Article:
State Dept. Denies Coordinating with FAA to Put Pressure on Israel

The State Department denied today that yesterday's travel warning coupled with today's FAA decision to keep planes away from Israel is an administration strategy to put economic pressure on the Jewish state.

The Federal Aviation Administration issued a notice at lunchtime today "informing U.S. airlines that they are prohibited from flying to or from Israel's Ben Gurion International Airport for a period of up to 24 hours.

"The notice was issued in response to a rocket strike which landed approximately one mile from Ben Gurion International Airport on the morning of July 22, 2014," the FAA said in a statement. "The [Notice to Airmen] NOTAM applies only to U.S. operators, and has no authority over foreign airlines operating to or from the airport."

"The FAA immediately notified U.S. carriers when the agency learned of the rocket strike and informed them that the agency was finalizing a NOTAM. The FAA will continue to monitor and evaluate the situation.  Updated instructions will be provided to U.S. airlines as soon as conditions permit, but no later than  24 hours from the time the NOTAM went into force."

The notice was issued soon after Secretary of State John Kerry arrived in the region to attempt to broker a ceasefire agreement. He announced a $47 million humanitarian aid package to the Palestinians soon after touching down in Cairo on Monday.

"The Department of State recommends that U.S. citizens consider the deferral of non-essential travel to Israel and the West Bank and reaffirms the longstanding strong warning to U.S. citizens against any travel to the Gaza Strip," reads the travel warning issued Monday.

State Department spokeswoman Marie Harf told reporters she "would wholly disagree with that argument" that the moves are intended to put pressure on Netanyahu.

"We issue travel warnings because one of our top priorities is protecting U.S. citizens overseas. I would note that in 2012, the department also issued travel warnings for Israel, the West Bank and Gaza in March, August and December. So this is a step we have taken when we felt the situation on the ground warranted it. Obviously, that is a process that we go through that in no way is -- is policy-related or politically related. It is just gets to how we can best protect American citizens," Harf said.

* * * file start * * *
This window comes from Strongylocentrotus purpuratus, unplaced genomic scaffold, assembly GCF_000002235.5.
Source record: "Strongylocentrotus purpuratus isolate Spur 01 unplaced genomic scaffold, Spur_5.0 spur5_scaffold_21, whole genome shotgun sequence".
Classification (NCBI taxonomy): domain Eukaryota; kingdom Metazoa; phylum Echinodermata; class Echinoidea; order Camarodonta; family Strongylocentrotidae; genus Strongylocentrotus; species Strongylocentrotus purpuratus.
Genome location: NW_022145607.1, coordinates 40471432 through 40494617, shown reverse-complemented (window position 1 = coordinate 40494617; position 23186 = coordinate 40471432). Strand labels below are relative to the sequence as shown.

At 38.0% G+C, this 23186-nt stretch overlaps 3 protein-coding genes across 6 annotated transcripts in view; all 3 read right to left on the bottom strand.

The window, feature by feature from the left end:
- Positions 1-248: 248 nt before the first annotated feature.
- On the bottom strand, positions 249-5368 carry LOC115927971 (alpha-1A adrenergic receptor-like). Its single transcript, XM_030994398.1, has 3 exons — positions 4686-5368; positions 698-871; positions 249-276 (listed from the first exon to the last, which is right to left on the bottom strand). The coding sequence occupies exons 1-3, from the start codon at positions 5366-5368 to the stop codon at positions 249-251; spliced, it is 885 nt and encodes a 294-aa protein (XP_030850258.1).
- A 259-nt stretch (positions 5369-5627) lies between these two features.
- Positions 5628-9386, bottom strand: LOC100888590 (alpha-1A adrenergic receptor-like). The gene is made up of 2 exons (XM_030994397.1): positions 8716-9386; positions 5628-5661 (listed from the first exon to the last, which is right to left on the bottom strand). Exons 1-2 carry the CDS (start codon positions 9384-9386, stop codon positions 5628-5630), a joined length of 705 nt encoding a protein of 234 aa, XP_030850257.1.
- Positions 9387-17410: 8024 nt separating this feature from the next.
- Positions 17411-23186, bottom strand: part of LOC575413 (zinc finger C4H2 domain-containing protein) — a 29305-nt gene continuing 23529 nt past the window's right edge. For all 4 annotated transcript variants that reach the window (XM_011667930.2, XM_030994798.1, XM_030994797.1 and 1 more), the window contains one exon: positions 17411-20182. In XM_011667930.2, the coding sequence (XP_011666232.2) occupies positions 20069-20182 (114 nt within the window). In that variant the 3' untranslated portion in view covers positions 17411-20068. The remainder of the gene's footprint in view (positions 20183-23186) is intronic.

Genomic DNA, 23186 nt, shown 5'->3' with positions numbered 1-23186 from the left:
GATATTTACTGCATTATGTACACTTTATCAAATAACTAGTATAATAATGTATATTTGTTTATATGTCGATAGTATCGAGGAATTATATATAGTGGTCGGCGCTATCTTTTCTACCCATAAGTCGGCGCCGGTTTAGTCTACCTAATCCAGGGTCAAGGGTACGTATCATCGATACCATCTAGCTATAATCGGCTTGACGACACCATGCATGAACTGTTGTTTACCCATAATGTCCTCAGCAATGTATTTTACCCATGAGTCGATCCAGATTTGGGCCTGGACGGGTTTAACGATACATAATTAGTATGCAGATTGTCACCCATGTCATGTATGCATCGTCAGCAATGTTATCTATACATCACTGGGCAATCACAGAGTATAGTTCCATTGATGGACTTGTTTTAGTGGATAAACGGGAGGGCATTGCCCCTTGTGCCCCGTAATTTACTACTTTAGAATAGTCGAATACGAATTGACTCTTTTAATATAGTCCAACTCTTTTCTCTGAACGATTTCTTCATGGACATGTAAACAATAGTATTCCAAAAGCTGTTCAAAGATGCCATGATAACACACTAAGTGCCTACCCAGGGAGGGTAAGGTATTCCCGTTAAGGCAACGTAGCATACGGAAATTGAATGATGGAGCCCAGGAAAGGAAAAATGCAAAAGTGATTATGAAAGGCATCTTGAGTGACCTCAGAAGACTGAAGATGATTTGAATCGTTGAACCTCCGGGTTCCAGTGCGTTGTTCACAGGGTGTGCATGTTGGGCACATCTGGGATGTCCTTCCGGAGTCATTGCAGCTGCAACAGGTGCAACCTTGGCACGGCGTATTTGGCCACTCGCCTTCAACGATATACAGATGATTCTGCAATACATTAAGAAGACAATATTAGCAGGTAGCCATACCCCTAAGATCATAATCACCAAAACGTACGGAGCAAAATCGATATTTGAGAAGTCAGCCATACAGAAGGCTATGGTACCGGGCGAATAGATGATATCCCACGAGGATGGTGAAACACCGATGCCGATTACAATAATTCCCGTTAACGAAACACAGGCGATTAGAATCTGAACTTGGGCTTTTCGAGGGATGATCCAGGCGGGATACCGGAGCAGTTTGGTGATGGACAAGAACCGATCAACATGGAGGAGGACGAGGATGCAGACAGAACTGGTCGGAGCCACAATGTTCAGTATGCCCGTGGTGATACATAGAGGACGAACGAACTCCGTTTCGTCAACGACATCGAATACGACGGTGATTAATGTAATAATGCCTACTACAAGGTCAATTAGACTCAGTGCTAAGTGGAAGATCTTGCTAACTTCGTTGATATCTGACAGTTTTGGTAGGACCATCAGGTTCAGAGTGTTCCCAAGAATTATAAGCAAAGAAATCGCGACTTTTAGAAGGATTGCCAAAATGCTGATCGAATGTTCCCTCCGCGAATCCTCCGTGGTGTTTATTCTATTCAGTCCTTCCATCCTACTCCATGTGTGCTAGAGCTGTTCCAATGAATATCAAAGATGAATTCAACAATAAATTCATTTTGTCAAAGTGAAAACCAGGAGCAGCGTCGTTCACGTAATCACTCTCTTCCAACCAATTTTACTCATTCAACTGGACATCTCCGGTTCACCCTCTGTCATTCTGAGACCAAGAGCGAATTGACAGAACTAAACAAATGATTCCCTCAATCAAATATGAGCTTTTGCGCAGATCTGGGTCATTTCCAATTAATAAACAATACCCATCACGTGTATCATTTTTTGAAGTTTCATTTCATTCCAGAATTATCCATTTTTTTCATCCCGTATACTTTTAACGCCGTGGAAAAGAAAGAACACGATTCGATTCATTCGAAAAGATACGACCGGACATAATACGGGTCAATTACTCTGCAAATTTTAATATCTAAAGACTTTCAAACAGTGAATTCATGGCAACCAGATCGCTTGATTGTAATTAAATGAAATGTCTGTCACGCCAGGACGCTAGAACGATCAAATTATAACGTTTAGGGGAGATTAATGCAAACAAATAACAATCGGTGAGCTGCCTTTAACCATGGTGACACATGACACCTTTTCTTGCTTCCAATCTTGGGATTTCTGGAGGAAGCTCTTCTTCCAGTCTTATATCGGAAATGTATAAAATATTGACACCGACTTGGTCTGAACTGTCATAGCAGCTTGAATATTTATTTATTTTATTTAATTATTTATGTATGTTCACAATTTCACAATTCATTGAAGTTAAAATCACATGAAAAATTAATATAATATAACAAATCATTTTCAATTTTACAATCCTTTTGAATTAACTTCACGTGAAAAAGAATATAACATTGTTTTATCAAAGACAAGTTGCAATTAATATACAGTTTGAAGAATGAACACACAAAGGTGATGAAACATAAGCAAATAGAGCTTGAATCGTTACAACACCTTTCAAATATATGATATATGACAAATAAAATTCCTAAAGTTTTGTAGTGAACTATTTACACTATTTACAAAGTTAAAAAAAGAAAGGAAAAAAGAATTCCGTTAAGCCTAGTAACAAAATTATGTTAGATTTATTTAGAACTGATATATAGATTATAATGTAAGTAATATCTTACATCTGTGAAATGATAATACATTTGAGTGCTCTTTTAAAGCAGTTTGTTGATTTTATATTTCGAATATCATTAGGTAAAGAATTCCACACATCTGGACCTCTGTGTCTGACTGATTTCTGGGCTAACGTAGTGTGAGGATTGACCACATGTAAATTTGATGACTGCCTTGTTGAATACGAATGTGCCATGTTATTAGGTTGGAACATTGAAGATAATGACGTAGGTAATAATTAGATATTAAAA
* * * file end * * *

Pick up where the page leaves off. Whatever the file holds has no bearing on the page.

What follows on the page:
"On the FAA, we to my knowledge were not involved in that decision-making. Obviously, we knew it was coming today. I was actually waiting for the announcement to come out before I came out to brief so I had more information. But the FAA makes these decisions when they feel it's warranted, again for the safety of United States citizens. And they, in response to the recent attack at Ben Gurion Airport and the vicinity of Ben Gurion Airport, after consultation with U.S. operators, felt today that it was important to issue this notice, which is in effect for up to 24 hours and they will provide additional guidance to the -- updated instructions to the aircraft operators no later than 24 hours from when it went into effect."

Harf said it was "not true" that the White House was out of the loop on the FAA decision while the State Department had the head's up.

"I was on many e-mail chains this morning about when the statement would actually come out that included my White House colleagues," she said. "There's not coordination -- the FAA makes decisions on its own from a policy perspective. We all -- we knew -- you know, I knew a little bit before the briefing, as did the White House, that this was being announced publicly on the communications side. But from a policy perspective, this is a process driven entirely by the FAA."

She said both the State Department and FAA were "in contact with the Israeli government about this," but added that she didn't "have specifics on what that looks like."